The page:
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Animal Esperanto


Last Updated: 08/13/2013 4:21 pm
_Cat with Raw Nose_, Jan Harrison, beeswax, damar resin and encaustic sculpture, 2006
  • _Cat with Raw Nose_, Jan Harrison, beeswax, damar resin and encaustic sculpture, 2006

Jan Harrison has invented her own language, literally. It’s called “Animal Tongues,” and she began speaking it in 1979. Though she doesn’t consider herself a performance artist, Harrison sometimes publicly sings—and speaks—in Animal Tongues. One such occasion will be June 24 at the Cabaret Voltaire Gallery in Poughkeepsie. A show of Harrison’s works, “Bestial Beings,” is at the gallery until that day.
As Harrison prepared to speak her language for me, she explained: “I always have to take my glasses off. It just doesn’t seem right with the glasses.” Then she began:

In toillay canto
om payin cainniko
oy sakilanna intu umminant
ki ki ki ummani uwi canuwee kai...

It sounded like a combination of Chinese, baby talk, and a born-again Christian speaking in tongues. When she addresses animals in this language, they often nuzzle her or gaze respectfully, Harrison said.
Her visual art is similarly a meditation on animal life. Recently Harrison has been sculpting heads of cats out of beeswax. The heads are hollow, about 6” x 6” x 8”, with titles like Lace Mummy Cat and Cat Origin.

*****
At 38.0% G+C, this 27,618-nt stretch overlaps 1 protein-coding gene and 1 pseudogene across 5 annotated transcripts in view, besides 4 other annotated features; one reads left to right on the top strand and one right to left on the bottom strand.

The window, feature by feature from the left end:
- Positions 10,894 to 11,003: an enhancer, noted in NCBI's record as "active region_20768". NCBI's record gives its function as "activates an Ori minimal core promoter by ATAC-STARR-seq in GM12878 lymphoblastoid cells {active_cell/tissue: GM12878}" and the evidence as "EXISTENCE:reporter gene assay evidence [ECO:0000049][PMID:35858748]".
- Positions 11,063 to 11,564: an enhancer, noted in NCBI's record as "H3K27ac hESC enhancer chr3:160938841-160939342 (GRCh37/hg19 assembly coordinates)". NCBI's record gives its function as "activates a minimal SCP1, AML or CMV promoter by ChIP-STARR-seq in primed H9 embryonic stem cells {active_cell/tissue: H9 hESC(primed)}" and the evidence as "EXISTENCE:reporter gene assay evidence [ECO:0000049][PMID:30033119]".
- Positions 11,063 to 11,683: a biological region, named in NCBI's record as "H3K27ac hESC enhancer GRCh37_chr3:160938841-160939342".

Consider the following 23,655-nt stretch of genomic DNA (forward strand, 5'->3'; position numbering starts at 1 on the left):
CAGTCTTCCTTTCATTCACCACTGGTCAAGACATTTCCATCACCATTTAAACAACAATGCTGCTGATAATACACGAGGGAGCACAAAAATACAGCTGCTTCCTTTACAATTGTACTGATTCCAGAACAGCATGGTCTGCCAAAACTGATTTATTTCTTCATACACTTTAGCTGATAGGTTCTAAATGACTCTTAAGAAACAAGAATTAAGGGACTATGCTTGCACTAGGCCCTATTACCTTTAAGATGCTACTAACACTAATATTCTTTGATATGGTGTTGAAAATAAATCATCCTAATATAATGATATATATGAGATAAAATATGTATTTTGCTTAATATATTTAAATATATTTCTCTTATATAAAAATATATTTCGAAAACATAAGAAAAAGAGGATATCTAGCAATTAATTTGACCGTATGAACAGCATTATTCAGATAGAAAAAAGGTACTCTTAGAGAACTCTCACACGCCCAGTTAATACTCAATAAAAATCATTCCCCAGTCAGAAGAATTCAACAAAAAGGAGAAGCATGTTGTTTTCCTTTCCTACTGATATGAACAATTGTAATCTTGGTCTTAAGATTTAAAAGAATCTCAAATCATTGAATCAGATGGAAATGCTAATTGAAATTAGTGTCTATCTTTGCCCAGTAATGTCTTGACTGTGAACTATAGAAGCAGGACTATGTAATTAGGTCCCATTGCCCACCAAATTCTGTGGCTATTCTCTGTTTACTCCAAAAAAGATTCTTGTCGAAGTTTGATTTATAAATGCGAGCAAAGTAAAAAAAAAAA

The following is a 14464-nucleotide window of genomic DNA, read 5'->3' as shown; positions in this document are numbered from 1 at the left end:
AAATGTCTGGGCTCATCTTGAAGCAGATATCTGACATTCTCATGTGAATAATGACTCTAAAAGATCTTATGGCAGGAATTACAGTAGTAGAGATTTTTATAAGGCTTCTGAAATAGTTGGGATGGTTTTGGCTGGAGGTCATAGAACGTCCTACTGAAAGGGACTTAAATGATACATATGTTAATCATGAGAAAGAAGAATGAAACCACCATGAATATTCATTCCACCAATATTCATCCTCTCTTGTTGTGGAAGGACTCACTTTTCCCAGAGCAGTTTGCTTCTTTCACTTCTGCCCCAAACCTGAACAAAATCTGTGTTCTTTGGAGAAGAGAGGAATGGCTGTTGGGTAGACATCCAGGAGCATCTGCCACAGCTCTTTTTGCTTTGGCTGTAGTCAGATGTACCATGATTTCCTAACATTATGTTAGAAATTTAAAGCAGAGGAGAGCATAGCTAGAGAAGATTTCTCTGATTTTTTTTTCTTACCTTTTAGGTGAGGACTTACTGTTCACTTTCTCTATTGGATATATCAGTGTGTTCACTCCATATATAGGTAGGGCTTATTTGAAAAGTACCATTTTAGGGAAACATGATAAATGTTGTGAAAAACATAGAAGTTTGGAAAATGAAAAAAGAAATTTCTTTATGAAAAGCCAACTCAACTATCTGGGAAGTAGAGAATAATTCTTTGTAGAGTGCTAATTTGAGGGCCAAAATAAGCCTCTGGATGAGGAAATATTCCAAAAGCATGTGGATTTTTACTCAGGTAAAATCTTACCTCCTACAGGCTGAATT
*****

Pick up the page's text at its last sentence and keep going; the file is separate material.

Harrison’s wax sculptures evolved from her previous paintings in wax on wood. “I was doing the encaustic paintings and, you know, working with the wax, and then I picked up the wax one day and just started modeling it,” Harrison recalled. “And then I realized, ‘My God! They look like they have jumped out of the paintings!’”
There’s an element of collaboration between Harrison and her materials. She just lately made her first bronze sculpture, Bronze Tendril Cat, depicting the head of a cat whose jaw has sprouted tiny tentacles. “The thing that’s so interesting to me is that the bronze one is going to last much longer than me. It’ll be around forever!” Harrison observes. “The wax ones are pretty sturdy, but the bronze one you could throw!”
Also, bronze suggests a monument, like a statue of President Grant—but in this case, the sculptor is honoring a tentacle-cat. (Harrison grew up in West Palm Beach, and would observe creatures in the sea: starfish, brilliantly hued fish of all kinds, and even octopus—all of which influence her art.)
“Bestial Beings” includes four encaustic paintings, each composed of 20 wooden panels. (The panels are one foot square.) They were all painted within the past four years. The titles are: Nativa, Fuser, Dog plus Cat, and Scratcher.
A prolific artist writes many titles. She becomes a kind of one-word poet, choosing words to express ideas that are hidden in the paintings. Harrison pays close attention to her titles. She also closely watches her five cats, including a feral pixie bob named Zoe. Zoe has seven toes on each foot, lives outdoors, and only visits to be fed and petted. Her face, with its wild intelligence, often appears in Harrison’s art.
“Some of the most profound moments I’ve had have been spent very quietly with an animal,” Harrison says. “To me, they know a lot. And so I feel like I’m their spokesperson, somehow.”
Jan Harrison’s “Bestial Beings” will be exhibited at Cabaret Voltaire, 358 Main Street, Poughkeepsie, until June 24. The artist will give a gallery talk, and speak and sing in Animal Tongues on Sunday, June 24, at 6pm. For more information, call (845) 473-7800.

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